Sunday, April 29, 2007

Lang's Discovery Auction Review

I am pleased to present a review of Lang's recent discovery auction, written by J.K. Garrett. It is a beautiful piece and I very much thank Jim for penning this.

Anyone wishing to contribute a report/piece/editorial/commentary/research to this blog can contact me at whitefishpress@yahoo.com.

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Albert Einstein and the Lang's Discovery Auction

by

J.K. Garrett

Albert Einstein observed that time can be a malleable commodity, stretching and compressing as the speed of an object varies in relationship to the speed of light. His views on time fluctuations at Lang's Discovery Auction are not recorded as he was not widely known to have been a dedicated tackle collector plus the fact that he has long since been deceased. I can report to you that the three hours allotted to review over 1000 heaps, piles, stacks, and boxes of tackle and tackle-related ephemera seemed to pass by in the same equivalent time it would take to barbecue a steak, medium rare. However time is measured, three hours is not long enough to properly examine 1000 plus lots of tackle.

The most beneficial, and at the same time difficult, aspect of the Discovery Auction is that only people attending the auction can view and bid on the items. There is no catalog, with items lovingly photographed, to peruse at leisure days beforehand. There are no pictures on eBay to puzzle over and prioritize and snipe at. There is only a list, available at the door for $3, which provides the skimpiest of lot descriptions. To my certain knowledge, unscrupulous attendees have tried to gain early access to Discovery lots the night before the auction as they were being unloaded from trucks by attempting to bribe, threaten and cajole John or Debbie Ganung. No one to my knowledge has been successful in this or any other attempt to gain unfair advantage. Not with John. Not with Debbie. Not once. Not ever.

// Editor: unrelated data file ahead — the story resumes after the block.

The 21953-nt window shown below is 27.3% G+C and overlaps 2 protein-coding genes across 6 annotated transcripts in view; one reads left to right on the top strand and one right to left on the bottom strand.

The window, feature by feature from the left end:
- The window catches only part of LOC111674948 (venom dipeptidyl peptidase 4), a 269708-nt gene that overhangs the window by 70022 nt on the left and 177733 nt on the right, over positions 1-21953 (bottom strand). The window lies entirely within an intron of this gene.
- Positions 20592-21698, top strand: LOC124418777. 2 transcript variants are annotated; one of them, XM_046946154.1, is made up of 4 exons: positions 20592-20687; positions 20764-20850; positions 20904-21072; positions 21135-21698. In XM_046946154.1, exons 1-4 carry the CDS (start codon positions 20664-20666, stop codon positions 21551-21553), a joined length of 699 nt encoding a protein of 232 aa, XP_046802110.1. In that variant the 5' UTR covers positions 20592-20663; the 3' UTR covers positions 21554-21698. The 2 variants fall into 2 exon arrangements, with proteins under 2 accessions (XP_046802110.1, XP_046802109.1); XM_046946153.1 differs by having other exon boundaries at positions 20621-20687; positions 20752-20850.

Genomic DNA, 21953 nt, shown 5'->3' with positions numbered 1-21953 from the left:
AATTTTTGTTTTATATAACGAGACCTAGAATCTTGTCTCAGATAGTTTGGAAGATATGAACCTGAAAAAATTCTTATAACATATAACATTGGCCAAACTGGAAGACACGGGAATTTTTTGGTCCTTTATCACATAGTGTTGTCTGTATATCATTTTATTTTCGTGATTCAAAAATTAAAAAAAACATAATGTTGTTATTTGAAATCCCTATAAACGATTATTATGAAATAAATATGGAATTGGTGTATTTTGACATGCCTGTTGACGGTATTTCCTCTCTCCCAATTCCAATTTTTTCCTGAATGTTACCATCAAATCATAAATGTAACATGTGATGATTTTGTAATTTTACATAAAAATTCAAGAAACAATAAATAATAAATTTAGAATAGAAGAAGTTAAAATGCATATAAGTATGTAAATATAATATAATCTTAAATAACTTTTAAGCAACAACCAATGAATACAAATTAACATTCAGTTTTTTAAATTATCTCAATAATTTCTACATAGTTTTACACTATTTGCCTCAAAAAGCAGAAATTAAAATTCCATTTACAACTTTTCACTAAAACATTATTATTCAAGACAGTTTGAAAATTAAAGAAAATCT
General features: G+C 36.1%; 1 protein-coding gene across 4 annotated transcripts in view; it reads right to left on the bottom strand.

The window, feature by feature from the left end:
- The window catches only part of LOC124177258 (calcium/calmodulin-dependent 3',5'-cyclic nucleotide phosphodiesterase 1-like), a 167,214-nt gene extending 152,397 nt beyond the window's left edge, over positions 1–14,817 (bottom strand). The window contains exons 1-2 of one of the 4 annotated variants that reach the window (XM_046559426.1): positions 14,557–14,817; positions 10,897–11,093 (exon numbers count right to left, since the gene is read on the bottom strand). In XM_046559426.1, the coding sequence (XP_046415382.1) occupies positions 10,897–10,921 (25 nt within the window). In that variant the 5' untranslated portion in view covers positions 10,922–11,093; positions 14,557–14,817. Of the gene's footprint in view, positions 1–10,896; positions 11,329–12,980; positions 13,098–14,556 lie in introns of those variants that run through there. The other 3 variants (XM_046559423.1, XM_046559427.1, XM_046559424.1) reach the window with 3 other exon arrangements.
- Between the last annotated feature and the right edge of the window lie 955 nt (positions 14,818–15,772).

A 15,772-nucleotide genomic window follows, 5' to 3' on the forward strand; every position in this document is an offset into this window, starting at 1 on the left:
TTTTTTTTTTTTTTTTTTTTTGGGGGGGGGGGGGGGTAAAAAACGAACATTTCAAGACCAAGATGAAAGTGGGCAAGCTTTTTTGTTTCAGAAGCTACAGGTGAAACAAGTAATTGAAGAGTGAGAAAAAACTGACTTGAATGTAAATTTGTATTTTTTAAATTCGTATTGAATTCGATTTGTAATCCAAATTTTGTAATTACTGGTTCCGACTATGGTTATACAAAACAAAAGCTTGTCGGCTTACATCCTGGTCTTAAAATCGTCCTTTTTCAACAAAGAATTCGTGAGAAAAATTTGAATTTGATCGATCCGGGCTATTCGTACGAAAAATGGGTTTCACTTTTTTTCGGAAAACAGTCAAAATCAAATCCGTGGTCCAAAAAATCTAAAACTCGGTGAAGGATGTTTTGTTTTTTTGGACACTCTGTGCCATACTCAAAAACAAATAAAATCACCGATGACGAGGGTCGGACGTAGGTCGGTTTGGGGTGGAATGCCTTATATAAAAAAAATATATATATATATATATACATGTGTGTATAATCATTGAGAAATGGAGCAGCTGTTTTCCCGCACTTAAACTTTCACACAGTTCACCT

When the doors open at eight o’clock a large cavernous room unfolds before you. Rows and columns of seats are located in the front with the auctioneer's podium foremost. In back of the chairs are long tables overflowing with tackle, the floor under the tables is inhabited by cardboard boxes of every size and shape. The lots are numbered sequentially, each lot composed of from one item (like a Kentucky reel) to several tackle boxes containing hundreds of items. You enter the swarming throng of other Discoverees overwhelmed by the universe of unexamined tackle knowing there will not be, cannot possibly be, enough time to give each lot the attention it deserves. What is amazing is how courteous these people are with each other. Many are strangers to each other, some are old friends or enemies, men and women, old and young, large, medium and small, and some who are not sure or care which category they fall in. However, without exception each one is in a great hurry to begin the search for treasure.

To compete effectively, what is needed is a plan and a friend. My plan was to concentrate primarily on reels at the Discovery Auction, though we avidly collect all categories of tackle. My reasons are these: If an item were both rare and valuable, as well as in good shape, it would properly be placed in the catalog auction. Although I dearly love and collect many lures that are imperfect, they are purchased in the hope that some day they can be upgraded. No one I know would be satisfied with a whole collection of place holders. Rare and valuable reels in the Discovery Auction, on the other hand, may only be missing an end cap or have a filed footplate or be missing screws. I know there are purest, conservative collectors who are horrified at the prospect of altering a reel in any way from the condition found. But I tell you truly I can not be made to admire an individual who would deny an otherwise beautiful old reel the proper identical part that is missing or broken to make it whole again.

I pass by boxes with only recently manufactured reels or only common reels, or boxes that have only broken or corroded reels with only the memory of their perfect beginnings. I go from one lot to the next, reaching across tables, squatting on the floor amidst the boxes, pardoning my way through the throng, allowing access to those who ask it or merely need it. Herein lies my advantage, my edge over most of the other people I see: I use both hands to search through the items and softly dictate the details of my discoveries to my faithful friend, my helpmate, my wife. Others must keep a list in one hand, pencil between their teeth, and reserve the other hand for the search. The freedom of movement this gives me helps my speed enormously and the expanded detail I am able to record on deserving lots will pay big dividends.